Background: Information on premorbid functioning is often based on patients recalling their past. Premorbid functioning is relevant as it is associated with treatment response and other outcomes. The extent to which memory impairments of persons with schizophrenia may bias such reporting has not been investigated. The purpose of the current study was to assess the extent to which persons with schizophrenia might exhibit biased reporting relative to controls. Methods: Seventy males with schizophrenia or schizoaffective disorder and 51 males with no psychiatric symptoms participated in the study. Contemporaneous and retrospective reports from a behavioral functioning assessment conducted as part of the Israeli Draft Board were compared. This assessment routinely administered to all 17 years old males in the country assesses social functioning, individual autonomy, organizational ability, physical activity and functioning in structured environments. We compared the groups on the Draft Board behavioral measures at age 17 and at re-assessment. We also examined the relationship between symptom severity, neuropsychological performance and differences between age 17 and current behavioral assessment scores. Results: In a repeated measures MANCOVA of the five measures there was no overall significant difference in accuracy of reporting between persons with schizophrenia and those without. Both groups showed a slight tendency to glorify their past. Consistency of reporting was not significantly correlated with neuropsychological performance or levels of psychotic symptoms. Conclusions: We found that when reporting on personal and social functioning during teen age years persons with schizophrenia report with the same level of consistency as persons without schizophrenia. This suggests that self-report of premorbid functioning of persons with schizophrenia can be trusted as being reasonably accurate.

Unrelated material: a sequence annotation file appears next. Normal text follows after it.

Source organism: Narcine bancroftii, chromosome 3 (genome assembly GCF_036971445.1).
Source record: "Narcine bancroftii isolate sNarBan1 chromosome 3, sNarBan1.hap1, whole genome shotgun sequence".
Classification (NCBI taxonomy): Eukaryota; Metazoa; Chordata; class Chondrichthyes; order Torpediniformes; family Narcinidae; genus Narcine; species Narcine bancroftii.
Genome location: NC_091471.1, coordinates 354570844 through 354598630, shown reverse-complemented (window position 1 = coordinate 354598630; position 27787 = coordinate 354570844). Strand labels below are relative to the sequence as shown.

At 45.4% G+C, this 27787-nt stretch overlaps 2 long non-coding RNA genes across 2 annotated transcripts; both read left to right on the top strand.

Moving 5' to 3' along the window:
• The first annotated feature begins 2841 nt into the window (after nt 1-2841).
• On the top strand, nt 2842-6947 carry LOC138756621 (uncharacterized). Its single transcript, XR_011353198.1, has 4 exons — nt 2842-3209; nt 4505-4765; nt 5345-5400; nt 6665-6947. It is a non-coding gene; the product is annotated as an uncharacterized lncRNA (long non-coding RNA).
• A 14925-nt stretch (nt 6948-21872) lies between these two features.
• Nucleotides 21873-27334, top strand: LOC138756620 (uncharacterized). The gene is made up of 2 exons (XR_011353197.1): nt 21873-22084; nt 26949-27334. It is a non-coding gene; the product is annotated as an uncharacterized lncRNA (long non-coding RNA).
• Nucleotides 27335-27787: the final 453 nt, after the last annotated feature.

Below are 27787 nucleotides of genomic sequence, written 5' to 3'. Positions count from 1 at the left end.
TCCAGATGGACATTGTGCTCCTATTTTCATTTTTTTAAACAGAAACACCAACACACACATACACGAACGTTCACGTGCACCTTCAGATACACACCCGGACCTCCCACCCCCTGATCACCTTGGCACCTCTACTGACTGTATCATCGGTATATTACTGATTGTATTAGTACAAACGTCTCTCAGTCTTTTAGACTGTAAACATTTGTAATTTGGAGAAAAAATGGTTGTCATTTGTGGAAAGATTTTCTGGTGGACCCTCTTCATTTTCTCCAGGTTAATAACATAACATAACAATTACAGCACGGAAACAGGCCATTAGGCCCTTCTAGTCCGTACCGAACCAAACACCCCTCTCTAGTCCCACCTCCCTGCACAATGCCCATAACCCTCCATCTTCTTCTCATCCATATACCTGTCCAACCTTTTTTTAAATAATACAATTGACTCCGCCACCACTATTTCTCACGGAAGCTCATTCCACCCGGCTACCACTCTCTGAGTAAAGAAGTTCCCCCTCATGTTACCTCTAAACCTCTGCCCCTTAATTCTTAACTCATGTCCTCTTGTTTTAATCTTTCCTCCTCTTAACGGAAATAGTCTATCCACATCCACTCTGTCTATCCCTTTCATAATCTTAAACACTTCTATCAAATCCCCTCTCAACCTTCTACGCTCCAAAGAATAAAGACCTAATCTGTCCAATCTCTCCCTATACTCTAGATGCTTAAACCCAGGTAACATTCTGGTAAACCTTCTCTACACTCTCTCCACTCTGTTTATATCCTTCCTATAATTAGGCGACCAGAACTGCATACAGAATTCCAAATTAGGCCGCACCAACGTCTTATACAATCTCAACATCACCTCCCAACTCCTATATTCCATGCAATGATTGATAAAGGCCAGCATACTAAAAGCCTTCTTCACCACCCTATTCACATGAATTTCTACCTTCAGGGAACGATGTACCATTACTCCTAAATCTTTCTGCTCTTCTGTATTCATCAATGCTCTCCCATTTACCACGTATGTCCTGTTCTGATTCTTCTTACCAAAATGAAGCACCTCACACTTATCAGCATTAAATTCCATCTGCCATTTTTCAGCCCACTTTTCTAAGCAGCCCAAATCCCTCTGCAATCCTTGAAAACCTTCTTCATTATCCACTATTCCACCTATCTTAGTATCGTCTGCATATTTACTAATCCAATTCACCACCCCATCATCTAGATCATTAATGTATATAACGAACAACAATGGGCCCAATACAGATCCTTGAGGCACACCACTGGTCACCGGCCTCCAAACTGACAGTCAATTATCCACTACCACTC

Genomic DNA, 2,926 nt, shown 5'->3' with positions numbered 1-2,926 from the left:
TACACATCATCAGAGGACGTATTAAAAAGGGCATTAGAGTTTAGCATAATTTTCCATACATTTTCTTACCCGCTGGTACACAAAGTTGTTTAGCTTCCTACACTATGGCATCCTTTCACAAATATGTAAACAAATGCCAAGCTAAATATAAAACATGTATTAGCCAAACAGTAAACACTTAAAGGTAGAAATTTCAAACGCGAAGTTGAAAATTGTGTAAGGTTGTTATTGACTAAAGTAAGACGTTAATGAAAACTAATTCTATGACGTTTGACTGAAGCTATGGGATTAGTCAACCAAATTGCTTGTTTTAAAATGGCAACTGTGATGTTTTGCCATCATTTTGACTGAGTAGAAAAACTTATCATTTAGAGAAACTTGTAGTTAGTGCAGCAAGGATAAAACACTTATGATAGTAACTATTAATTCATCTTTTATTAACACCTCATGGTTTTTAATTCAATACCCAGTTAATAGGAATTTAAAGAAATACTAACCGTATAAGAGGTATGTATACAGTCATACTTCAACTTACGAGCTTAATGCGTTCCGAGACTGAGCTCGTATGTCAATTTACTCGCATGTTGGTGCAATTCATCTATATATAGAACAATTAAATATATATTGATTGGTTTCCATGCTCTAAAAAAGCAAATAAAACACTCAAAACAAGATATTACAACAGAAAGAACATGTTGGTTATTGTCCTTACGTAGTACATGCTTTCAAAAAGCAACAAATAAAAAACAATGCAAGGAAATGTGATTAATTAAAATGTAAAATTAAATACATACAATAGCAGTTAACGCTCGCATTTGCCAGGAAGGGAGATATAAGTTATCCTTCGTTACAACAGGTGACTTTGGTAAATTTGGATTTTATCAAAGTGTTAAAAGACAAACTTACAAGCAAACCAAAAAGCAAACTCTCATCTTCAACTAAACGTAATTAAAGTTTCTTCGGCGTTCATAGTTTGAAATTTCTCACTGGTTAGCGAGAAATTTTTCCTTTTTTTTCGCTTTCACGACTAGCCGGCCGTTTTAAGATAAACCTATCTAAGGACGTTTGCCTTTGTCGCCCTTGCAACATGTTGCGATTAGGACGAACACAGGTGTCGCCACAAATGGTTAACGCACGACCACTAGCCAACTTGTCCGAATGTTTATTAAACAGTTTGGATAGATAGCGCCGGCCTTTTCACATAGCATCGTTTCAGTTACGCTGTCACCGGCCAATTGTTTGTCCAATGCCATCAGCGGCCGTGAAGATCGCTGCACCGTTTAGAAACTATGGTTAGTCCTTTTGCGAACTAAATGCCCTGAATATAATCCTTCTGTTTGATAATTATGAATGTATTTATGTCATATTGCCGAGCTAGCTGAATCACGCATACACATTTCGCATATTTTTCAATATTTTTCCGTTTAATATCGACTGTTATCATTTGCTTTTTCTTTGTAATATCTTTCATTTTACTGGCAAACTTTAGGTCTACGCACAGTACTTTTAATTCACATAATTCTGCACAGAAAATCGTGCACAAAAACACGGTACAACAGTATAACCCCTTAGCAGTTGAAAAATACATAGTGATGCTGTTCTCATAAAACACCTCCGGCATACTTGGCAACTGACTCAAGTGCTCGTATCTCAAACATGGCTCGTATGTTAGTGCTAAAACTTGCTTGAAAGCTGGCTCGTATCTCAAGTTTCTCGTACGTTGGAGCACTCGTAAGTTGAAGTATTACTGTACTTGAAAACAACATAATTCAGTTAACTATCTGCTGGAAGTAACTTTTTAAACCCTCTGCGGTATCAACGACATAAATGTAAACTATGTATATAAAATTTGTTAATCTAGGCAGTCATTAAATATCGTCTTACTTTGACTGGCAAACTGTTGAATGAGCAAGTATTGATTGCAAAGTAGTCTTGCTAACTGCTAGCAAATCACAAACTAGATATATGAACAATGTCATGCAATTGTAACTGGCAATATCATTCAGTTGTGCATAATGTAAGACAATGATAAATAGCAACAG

- Premorbid functioning
- Self report